rye

1
[rahy]

noun Also called rye whiskey (for defs 4, 5).

a widely cultivated cereal grass, Secale cereale, having one-nerved glumes and two- or three-flowered spikelets.
the seeds or grain of this plant, used for making flour and whiskey, and as a livestock feed.
a straight whiskey distilled from a mash containing 51 percent or more rye grain.
Northeastern U.S. and Canada. a blended whiskey.

adjective

made with rye grain or flour: rye rolls.

Nearby words

  1. rydal,
  2. rydberg,
  3. ryder,
  4. ryder cup,
  5. ryder, albert pinkham,
  6. rye bread,
  7. rye grass,
  8. rye whiskey,
  9. rye-brome,
  10. rye-grass

Origin of rye

1
before 900; Middle English; Old English ryge; cognate with Old Norse rūgr; akin to Dutch rogge, German Roggen

rye

2
[rahy]

noun

a male Gypsy.

Origin of rye

2
First recorded in 1850–55, rye is from the Romany word rai

Rye

[rahy]

noun

a city in SE New York, on Long Island Sound.
Dictionary.com Unabridged Based on the Random House Unabridged Dictionary, © Random House, Inc. 2019

Examples from the Web for rye


British Dictionary definitions for rye

rye

1

noun

a tall hardy widely cultivated annual grass, Secale cereale, having soft bluish-green leaves, bristly flower spikes, and light brown grainSee also wild rye
the grain of this grass, used in making flour and whiskey, and as a livestock food
Also called: rye whiskey whiskey distilled from rye. US whiskey must by law contain not less than 51 per cent rye
US short for rye bread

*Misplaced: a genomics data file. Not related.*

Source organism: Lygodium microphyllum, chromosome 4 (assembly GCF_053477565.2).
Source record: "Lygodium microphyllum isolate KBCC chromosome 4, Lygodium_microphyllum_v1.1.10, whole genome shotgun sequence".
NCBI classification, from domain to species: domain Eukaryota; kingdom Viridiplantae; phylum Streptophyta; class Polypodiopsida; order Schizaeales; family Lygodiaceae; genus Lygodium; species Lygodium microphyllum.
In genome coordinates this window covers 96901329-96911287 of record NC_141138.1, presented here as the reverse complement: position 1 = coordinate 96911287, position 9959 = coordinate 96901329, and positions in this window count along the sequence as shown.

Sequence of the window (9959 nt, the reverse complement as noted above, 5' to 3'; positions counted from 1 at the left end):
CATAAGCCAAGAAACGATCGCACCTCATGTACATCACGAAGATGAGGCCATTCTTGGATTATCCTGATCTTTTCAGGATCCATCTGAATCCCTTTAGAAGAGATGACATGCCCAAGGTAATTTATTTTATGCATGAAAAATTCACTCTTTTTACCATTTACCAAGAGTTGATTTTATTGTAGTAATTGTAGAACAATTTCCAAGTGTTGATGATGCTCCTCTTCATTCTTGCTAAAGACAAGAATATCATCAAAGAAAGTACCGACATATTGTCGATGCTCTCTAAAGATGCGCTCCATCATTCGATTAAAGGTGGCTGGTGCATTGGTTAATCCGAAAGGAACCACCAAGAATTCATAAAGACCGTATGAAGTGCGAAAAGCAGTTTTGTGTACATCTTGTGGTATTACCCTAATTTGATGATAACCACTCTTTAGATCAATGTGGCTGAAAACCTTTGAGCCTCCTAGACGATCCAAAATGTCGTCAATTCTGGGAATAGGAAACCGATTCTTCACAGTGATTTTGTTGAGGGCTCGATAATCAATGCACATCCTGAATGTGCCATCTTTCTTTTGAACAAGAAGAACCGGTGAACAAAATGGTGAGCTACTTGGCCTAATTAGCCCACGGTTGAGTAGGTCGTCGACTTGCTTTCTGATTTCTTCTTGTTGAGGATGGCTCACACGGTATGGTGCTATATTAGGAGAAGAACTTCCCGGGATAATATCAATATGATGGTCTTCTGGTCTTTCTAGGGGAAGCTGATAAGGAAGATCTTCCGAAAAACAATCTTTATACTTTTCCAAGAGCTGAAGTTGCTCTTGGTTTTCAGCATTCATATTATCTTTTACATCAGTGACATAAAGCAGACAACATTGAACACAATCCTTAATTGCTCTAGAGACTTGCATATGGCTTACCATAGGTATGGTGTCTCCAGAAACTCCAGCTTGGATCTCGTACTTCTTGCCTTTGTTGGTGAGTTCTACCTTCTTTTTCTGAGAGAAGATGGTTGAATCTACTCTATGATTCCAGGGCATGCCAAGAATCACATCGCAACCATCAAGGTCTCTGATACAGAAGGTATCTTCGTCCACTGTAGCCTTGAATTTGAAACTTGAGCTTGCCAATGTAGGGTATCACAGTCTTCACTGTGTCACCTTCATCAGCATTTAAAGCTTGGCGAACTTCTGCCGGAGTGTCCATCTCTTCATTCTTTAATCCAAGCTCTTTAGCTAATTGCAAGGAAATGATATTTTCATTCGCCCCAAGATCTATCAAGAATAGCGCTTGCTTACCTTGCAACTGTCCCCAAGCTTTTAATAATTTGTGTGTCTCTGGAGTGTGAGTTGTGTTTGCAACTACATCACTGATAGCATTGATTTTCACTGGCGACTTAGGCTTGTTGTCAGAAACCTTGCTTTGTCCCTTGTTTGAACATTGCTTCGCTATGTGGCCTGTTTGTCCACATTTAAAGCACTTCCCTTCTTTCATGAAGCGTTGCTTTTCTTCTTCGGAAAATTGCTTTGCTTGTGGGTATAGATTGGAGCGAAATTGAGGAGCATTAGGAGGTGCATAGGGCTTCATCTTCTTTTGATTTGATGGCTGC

Word Origin for rye

Old English ryge; related to Old Norse rugr, Old French rogga, Old Saxon roggo

noun

dialect a gentleman

Word Origin for rye

from Romany rai, from Sanskrit rājan king; see rajah

Rye

noun

a resort in SE England, in East Sussex: one of the Cinque Ports. Pop: 4195 (2001)
Collins English Dictionary - Complete & Unabridged 2012 Digital Edition © William Collins Sons & Co. Ltd. 1979, 1986 © HarperCollins Publishers 1998, 2000, 2003, 2005, 2006, 2007, 2009, 2012

Word Origin and History for rye

rye

n.

Old English ryge, from Proto-Germanic *ruig (cf. Old Saxon roggo, Old Norse rugr, Old Frisian rogga, Middle Dutch rogghe, Old High German rocko, German Roggen), related to or from Balto-Slavic words (cf. Old Church Slavonic ruži, Russian rozh' "rye;" Lithuanian rugys "grain of rye," plural rugiai), from a European PIE root *wrughyo- "rye." Meaning "whiskey" (made from rye) first attested 1835. Rye bread attested from mid-15c.

Online Etymology Dictionary, © 2010 Douglas Harper